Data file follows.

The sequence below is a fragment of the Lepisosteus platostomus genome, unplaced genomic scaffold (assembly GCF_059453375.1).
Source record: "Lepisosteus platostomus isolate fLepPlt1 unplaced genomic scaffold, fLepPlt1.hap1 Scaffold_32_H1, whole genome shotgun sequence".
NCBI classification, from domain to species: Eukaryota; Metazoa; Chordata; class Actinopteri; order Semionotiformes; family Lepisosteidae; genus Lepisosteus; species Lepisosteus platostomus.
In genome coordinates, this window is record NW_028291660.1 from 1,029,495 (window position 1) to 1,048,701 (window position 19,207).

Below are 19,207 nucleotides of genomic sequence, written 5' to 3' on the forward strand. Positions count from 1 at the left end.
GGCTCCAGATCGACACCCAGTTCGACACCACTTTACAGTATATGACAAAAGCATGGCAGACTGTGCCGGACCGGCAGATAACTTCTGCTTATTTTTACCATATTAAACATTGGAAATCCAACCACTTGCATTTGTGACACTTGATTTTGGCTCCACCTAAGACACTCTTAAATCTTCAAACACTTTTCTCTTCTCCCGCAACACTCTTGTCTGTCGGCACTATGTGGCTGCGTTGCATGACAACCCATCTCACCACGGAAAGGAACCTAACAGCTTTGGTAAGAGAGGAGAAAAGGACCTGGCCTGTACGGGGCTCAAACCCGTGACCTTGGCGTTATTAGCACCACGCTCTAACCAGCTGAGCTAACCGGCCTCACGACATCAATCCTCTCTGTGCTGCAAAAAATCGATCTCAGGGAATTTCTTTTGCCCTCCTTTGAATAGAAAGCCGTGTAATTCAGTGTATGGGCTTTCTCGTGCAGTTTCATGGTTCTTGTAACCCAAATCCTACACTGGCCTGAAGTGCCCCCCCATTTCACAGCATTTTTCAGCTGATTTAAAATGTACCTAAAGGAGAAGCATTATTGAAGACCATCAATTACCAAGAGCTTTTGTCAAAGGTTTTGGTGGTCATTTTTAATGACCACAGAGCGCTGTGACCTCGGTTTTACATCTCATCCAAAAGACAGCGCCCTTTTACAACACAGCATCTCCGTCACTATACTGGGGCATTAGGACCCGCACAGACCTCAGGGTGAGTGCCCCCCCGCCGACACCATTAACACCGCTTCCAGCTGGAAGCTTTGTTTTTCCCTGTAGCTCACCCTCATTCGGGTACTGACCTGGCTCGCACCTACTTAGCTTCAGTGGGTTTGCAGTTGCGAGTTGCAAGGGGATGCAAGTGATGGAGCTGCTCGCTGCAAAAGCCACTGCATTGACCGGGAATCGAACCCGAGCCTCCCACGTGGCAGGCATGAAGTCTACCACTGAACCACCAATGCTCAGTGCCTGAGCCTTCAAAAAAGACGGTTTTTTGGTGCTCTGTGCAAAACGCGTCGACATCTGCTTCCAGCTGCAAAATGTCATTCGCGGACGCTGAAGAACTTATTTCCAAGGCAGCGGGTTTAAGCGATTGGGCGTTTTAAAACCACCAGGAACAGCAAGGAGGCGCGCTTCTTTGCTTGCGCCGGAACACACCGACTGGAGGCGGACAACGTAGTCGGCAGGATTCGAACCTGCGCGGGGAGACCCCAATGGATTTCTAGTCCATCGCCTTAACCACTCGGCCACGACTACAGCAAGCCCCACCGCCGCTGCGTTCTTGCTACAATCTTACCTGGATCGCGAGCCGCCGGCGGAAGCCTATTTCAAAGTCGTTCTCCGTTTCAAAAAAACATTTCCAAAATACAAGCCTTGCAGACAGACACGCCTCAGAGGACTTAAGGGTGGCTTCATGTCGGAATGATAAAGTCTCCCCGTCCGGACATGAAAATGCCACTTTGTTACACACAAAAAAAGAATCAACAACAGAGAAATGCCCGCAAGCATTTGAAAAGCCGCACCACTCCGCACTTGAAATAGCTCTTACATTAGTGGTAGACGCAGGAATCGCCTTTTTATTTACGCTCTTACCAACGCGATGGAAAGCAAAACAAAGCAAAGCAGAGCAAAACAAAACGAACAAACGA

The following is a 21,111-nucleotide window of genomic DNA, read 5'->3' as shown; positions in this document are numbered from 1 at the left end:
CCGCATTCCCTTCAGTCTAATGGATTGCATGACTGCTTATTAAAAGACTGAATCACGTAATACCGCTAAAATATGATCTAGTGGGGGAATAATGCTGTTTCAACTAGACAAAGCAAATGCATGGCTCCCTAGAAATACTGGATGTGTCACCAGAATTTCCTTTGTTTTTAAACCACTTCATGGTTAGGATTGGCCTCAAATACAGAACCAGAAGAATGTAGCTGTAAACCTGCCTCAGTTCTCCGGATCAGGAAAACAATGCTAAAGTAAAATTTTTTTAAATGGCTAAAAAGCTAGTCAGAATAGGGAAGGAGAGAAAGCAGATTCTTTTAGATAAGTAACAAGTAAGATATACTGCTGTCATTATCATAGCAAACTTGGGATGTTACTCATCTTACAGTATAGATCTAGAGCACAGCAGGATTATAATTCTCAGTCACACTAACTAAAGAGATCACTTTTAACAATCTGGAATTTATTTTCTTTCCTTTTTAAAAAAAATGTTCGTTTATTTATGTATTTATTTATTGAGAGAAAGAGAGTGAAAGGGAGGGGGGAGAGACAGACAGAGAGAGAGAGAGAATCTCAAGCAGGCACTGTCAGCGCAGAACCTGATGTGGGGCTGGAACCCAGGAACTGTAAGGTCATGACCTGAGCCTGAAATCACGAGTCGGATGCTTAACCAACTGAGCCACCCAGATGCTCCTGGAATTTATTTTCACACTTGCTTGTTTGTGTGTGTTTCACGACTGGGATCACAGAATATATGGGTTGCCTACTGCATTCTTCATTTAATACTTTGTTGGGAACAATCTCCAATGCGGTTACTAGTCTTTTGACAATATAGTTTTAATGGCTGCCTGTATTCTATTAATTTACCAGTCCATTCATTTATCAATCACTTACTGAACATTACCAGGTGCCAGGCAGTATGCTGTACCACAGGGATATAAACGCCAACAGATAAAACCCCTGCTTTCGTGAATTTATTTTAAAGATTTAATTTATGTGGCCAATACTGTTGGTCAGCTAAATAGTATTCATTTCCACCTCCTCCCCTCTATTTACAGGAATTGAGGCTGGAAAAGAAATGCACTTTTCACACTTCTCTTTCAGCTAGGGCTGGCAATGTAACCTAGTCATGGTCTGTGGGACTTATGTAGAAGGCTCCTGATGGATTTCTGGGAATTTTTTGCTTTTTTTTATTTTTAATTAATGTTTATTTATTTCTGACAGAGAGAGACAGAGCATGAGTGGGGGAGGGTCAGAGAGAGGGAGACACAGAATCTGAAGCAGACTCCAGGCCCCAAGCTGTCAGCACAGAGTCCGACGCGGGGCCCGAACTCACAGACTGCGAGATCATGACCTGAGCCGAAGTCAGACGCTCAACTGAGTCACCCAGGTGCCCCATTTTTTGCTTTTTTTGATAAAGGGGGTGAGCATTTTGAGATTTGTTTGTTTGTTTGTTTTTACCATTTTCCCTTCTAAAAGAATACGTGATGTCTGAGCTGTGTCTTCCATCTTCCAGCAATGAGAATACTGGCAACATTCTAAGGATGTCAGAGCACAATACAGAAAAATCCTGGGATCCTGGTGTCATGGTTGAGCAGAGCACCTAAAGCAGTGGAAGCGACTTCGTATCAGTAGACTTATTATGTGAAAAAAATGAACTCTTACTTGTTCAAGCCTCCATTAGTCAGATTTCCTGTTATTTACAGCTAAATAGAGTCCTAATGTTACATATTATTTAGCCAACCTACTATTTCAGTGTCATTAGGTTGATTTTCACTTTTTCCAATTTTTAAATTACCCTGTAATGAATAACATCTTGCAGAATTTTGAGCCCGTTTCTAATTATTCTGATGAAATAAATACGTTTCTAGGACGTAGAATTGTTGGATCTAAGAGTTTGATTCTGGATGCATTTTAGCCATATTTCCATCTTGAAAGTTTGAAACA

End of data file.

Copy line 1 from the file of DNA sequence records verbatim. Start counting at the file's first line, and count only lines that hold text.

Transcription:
The sequence below is a fragment of the Lepisosteus platostomus genome, unplaced genomic scaffold (assembly GCF_059453375.1).